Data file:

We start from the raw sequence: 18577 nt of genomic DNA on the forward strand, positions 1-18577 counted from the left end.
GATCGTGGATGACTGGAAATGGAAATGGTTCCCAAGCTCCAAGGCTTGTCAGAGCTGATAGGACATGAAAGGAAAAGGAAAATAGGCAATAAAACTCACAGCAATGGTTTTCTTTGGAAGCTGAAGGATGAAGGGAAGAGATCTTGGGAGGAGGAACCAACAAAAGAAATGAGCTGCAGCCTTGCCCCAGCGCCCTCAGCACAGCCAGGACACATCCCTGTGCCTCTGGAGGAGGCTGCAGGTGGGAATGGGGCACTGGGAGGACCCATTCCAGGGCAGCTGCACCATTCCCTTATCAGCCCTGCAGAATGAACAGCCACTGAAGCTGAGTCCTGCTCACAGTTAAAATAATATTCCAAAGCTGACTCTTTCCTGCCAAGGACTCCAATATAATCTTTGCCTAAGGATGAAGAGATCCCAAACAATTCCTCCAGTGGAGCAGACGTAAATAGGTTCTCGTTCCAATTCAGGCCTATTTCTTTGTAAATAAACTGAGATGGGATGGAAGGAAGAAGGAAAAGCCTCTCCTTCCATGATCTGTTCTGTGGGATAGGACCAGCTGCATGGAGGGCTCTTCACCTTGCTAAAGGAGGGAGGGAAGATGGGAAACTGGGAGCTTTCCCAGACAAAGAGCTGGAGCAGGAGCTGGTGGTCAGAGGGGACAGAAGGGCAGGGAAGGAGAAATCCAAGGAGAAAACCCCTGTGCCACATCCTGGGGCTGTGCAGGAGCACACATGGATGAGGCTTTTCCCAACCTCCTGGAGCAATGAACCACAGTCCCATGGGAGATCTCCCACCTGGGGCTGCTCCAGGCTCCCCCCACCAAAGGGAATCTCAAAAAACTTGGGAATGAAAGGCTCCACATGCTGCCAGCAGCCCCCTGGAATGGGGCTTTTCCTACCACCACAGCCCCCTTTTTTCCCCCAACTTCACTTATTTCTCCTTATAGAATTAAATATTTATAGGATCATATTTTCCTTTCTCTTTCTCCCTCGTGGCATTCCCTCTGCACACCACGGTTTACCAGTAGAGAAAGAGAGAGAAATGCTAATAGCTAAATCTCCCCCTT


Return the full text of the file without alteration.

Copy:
We start from the raw sequence: 18577 nt of genomic DNA on the forward strand, positions 1-18577 counted from the left end.
GATCGTGGATGACTGGAAATGGAAATGGTTCCCAAGCTCCAAGGCTTGTCAGAGCTGATAGGACATGAAAGGAAAAGGAAAATAGGCAATAAAACTCACAGCAATGGTTTTCTTTGGAAGCTGAAGGATGAAGGGAAGAGATCTTGGGAGGAGGAACCAACAAAAGAAATGAGCTGCAGCCTTGCCCCAGCGCCCTCAGCACAGCCAGGACACATCCCTGTGCCTCTGGAGGAGGCTGCAGGTGGGAATGGGGCACTGGGAGGACCCATTCCAGGGCAGCTGCACCATTCCCTTATCAGCCCTGCAGAATGAACAGCCACTGAAGCTGAGTCCTGCTCACAGTTAAAATAATATTCCAAAGCTGACTCTTTCCTGCCAAGGACTCCAATATAATCTTTGCCTAAGGATGAAGAGATCCCAAACAATTCCTCCAGTGGAGCAGACGTAAATAGGTTCTCGTTCCAATTCAGGCCTATTTCTTTGTAAATAAACTGAGATGGGATGGAAGGAAGAAGGAAAAGCCTCTCCTTCCATGATCTGTTCTGTGGGATAGGACCAGCTGCATGGAGGGCTCTTCACCTTGCTAAAGGAGGGAGGGAAGATGGGAAACTGGGAGCTTTCCCAGACAAAGAGCTGGAGCAGGAGCTGGTGGTCAGAGGGGACAGAAGGGCAGGGAAGGAGAAATCCAAGGAGAAAACCCCTGTGCCACATCCTGGGGCTGTGCAGGAGCACACATGGATGAGGCTTTTCCCAACCTCCTGGAGCAATGAACCACAGTCCCATGGGAGATCTCCCACCTGGGGCTGCTCCAGGCTCCCCCCACCAAAGGGAATCTCAAAAAACTTGGGAATGAAAGGCTCCACATGCTGCCAGCAGCCCCCTGGAATGGGGCTTTTCCTACCACCACAGCCCCCTTTTTTCCCCCAACTTCACTTATTTCTCCTTATAGAATTAAATATTTATAGGATCATATTTTCCTTTCTCTTTCTCCCTCGTGGCATTCCCTCTGCACACCACGGTTTACCAGTAGAGAAAGAGAGAGAAATGCTAATAGCTAAATCTCCCCCTT